Another movie that sets off with the grip to draw a large following on Zambezi Magic Channel is Nseke. Literally, nseke means seeds. But it can also be translated as the upcoming. I guess this is the meaning in the movie. In Wangu village, a girl named Wathu (Wezi Mwansa) goes missing. A search for her proves futile. It turns out she strayed into the self-destruct mode and drowned herself in a river but, incidentally, a stuttering eccentric fisherman who calls himself Lovemore (Abraham) saved her. Unaware that she is alive, the relatives hold a funeral in her honor.
Meanwhile, Lovemore takes her as obsolete material from the salvage yard and finds an easy wife for himself. He locks her up in his house.
That appears to be the bone of contention so far. We have yet to see more.
I like the sig tune – it fits the rural setting so well. The actors also seem to know what they are doing.
This is Jason Binwell Jere’s creation. If you don’t know him, just recall all the movies you have seen on Zambezi Magic and role your mind backwards. The guy who has appeared in almost all of them, including Mpali, is Jere. This must have afforded him a lot of opportunities to work with multiple producers, writers and directors. No wonder Nseke appears to be more mature that Ma Jimbo.
In my last review, I scratched on Amooye. Hitherto, the story has not advanced significantly and there is not much to write about. Perhaps… just that… while the three main characters would earn my nominations for best actor award if I was given that opportunity, there are a few who are miscast.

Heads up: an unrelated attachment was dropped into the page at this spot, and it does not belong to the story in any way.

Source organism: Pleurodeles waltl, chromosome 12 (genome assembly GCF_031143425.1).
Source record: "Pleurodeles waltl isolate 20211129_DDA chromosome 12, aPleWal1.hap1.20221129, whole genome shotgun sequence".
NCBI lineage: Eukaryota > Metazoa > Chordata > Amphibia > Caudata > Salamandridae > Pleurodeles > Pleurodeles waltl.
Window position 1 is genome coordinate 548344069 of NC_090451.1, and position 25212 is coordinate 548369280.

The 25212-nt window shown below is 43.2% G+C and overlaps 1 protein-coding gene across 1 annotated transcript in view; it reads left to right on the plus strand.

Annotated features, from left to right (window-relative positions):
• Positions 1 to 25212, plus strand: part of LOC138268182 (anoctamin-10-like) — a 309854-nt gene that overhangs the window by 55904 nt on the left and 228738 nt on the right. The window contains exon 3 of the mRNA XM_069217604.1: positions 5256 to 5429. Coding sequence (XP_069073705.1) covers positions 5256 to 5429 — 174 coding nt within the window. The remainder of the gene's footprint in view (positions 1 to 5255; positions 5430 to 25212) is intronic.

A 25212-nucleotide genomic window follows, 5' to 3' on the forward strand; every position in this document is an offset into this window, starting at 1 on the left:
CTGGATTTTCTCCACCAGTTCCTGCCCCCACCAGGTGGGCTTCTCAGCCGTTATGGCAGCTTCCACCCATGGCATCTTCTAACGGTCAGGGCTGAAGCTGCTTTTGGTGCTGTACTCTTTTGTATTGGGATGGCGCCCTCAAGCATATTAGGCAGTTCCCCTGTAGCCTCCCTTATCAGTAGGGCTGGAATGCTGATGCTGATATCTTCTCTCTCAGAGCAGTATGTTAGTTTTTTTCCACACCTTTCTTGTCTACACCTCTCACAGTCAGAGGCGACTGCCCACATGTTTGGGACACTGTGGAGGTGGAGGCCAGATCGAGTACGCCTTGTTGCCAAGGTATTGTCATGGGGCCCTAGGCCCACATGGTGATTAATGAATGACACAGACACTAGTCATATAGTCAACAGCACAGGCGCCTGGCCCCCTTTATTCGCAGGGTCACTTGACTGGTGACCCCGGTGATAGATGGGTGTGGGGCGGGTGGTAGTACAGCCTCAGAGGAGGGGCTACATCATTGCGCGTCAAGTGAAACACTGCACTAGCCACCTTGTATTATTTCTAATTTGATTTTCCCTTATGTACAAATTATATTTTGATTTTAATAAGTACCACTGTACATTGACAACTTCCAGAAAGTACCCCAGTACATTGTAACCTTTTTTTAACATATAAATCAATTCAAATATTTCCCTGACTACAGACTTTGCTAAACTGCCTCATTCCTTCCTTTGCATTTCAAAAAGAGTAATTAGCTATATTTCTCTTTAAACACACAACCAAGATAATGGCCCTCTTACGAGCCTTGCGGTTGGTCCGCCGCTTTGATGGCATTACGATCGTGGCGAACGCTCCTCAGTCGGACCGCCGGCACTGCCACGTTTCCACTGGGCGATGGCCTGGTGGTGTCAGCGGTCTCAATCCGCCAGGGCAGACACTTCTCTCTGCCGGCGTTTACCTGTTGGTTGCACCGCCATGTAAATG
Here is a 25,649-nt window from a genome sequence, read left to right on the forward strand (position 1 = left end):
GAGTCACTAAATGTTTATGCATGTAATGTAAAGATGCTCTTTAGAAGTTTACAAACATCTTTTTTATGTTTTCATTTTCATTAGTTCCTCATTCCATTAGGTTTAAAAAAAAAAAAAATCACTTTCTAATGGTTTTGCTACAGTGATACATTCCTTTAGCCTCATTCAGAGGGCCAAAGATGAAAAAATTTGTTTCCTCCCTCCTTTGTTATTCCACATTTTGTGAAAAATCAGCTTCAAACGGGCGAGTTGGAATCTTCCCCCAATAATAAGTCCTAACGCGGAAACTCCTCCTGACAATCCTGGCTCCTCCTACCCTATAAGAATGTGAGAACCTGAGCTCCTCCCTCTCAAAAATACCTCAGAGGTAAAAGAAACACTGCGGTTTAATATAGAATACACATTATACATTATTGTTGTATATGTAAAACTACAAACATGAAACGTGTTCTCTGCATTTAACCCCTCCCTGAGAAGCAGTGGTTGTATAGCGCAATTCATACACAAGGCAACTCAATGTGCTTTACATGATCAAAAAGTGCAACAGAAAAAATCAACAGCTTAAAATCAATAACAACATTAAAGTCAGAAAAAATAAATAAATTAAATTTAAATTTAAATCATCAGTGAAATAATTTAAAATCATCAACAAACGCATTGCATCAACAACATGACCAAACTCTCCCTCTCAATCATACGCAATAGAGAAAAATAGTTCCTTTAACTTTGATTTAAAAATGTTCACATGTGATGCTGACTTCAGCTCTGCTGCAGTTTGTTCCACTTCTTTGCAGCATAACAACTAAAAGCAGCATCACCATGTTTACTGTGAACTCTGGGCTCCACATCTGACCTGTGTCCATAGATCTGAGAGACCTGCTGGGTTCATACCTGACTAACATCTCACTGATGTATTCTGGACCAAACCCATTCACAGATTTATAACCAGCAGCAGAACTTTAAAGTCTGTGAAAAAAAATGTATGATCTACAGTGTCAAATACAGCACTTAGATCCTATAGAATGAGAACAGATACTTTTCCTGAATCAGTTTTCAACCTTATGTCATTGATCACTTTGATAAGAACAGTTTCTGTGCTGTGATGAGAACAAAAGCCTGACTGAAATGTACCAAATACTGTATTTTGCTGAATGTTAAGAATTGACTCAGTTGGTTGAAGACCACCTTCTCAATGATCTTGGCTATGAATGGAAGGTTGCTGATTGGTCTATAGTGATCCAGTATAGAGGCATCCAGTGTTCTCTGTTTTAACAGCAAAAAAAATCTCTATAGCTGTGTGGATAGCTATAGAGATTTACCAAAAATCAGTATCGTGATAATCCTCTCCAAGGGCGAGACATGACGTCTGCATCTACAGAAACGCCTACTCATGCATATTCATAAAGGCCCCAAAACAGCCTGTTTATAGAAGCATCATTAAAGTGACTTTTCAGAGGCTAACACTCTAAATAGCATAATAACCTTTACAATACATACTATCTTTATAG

Noni’s mother, Mabel (Thandi Vundamina) is a perfect fit for her role but, honestly, her husband, Alfred (Caleb Mulinga) isn’t. Same with Muta’s sister-in-law. In their characters, the picture that shows miles away is that they are acting for the first time. I don’t know how that slipped past four directors. I just hope they will improve in future episodes.
Last week I chanced another drama series entitled The Will on Zambia National Broadcasting Corporation (ZNBC). The entertainment life in Zambia is a game of chancing because you don’t know when Zesco will supply power to your area and when they will withdraw it. The episode I watched was enough to give me a broader gamut of the story. It’s like this: A father dies and his brother assumes the role of administrator of the property. As expected in an African movie, he grabs the most valuable things. These include the will – from which the title comes.
Just when I heard that the deceased had left a will, I started waiting to see a lawyer. Alas! None so far. The beneficiaries are demanding the document from the administrator, which suggest that it is in his hands. Still, the children must take heart, unless there is no original copy at the solicitors safe. Pardon my mentioning of a solicitor in reviewing this movie, maybe the author has different knowledge about wills and people who write them. But what is common is that people who write wills are well versed in the legal proceedings that go with wills. Okay, let’s not go into that.
All in the while, there is war for the will and the title deed of the house between the surviving children and the uncle. One boy even follows him into a bar to ask for the same documents. In a bar!
I look forward to another chance to watch The Will to see how the property will be returned to the rightful owners. I have no doubt that will happen and think I know how it will end – such themes have a self-evident ending.
Ordinarily, I don’t review talk shows but Tuvwange Lifestyle is simply irresistible. Season one is finished and I would be bluffing if I said it hadn’t left a gap in my TV program. The ladies were discussing topics that affect humanity in general. I’ll really miss those four presenters. I look forward to season two.